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Adaptation of Direct Observation of Procedural Skills (DOPS) for assessments in podiatry

Keri Marie Moore, Brett Vaughan, Paul Butterworth

Abstract


Background: The Direct Observation of Procedural Skills (DOPS) is a workplace-based assessment tool widely used in medicine to assess a learner’s ability to execute a technical skill. The aim of this paper is to report on the development phase of the adaptation of the DOPS for the assessment of podiatry learners’ procedural skills. Podiatry learners are required to practise and demonstrate a variety of procedural skills in the management of foot complaints. Such skills include the use of scalpel blades, needles and local anaesthetic applied to a variety of disorders. The DOPS provides an avenue by which a learner’s procedural skills can be assessed and timely feedback provided in the workplace or in simulated environments.

Methods: The DOPS was initially adapted for podiatry by a faculty team consisting of a podiatry educator, a clinical education specialist and a clinical educator from another allied health discipline. The first iteration was circulated among podiatry faculty at three other Australian universities. The second iteration was reviewed by clinical supervisors from Southern Cross University (SCU). The third iteration was administered by two clinical supervisors at SCU working with 12 learners during real-time clinical events. Eleven learners used DOPS to assess their peers during five real-time and six simulated learning events.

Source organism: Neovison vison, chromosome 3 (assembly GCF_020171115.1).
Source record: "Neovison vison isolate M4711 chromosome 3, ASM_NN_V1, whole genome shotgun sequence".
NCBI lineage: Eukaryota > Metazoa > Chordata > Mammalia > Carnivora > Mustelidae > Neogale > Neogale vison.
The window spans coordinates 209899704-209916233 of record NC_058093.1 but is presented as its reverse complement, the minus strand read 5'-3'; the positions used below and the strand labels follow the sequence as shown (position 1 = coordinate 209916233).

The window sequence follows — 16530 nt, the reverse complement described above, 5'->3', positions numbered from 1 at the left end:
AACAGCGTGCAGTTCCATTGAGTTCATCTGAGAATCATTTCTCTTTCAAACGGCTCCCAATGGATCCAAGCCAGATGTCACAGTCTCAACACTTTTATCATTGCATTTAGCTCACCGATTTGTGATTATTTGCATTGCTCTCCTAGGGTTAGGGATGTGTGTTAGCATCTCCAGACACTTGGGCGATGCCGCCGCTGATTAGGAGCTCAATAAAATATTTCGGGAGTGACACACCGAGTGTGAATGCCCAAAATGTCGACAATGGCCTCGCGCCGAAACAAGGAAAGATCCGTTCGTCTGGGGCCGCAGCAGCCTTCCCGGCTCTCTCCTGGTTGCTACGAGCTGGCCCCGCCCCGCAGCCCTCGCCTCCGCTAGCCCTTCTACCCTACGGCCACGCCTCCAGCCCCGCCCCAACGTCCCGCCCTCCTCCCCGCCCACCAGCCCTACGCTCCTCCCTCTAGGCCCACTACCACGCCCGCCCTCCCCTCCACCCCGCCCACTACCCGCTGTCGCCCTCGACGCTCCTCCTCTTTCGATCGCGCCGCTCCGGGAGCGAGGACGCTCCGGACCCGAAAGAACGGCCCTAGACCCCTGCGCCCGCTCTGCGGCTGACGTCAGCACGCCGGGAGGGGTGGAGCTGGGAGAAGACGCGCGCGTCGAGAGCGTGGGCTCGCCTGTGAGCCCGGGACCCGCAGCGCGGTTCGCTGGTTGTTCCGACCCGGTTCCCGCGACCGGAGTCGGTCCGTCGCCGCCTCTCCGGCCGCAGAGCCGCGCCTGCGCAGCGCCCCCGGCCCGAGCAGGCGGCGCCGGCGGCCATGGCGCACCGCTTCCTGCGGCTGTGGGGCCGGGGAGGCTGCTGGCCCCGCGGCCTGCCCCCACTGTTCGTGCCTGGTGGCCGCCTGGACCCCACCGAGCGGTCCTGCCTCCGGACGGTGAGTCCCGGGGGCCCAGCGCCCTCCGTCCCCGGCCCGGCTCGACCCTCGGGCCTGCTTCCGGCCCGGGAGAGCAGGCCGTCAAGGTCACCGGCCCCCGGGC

Results: A new tool, the Direct Observation of Procedural Skills in Podiatry (DOPS-P) has emerged from this process. Face and construct validity have been confirmed, and faculty and students consider DOPS-P contributes to learning.

Conclusions: Further research is necessary to confirm the validity and reliability of the DOPS-P to support assessment decisions about students’ achievement of podiatry competencies.


Keywords


Direct Observation of Procedural Skills; workplace-based assessment; podiatry

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References


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DOI: http://dx.doi.org/10.11157/fohpe.v19i1.198

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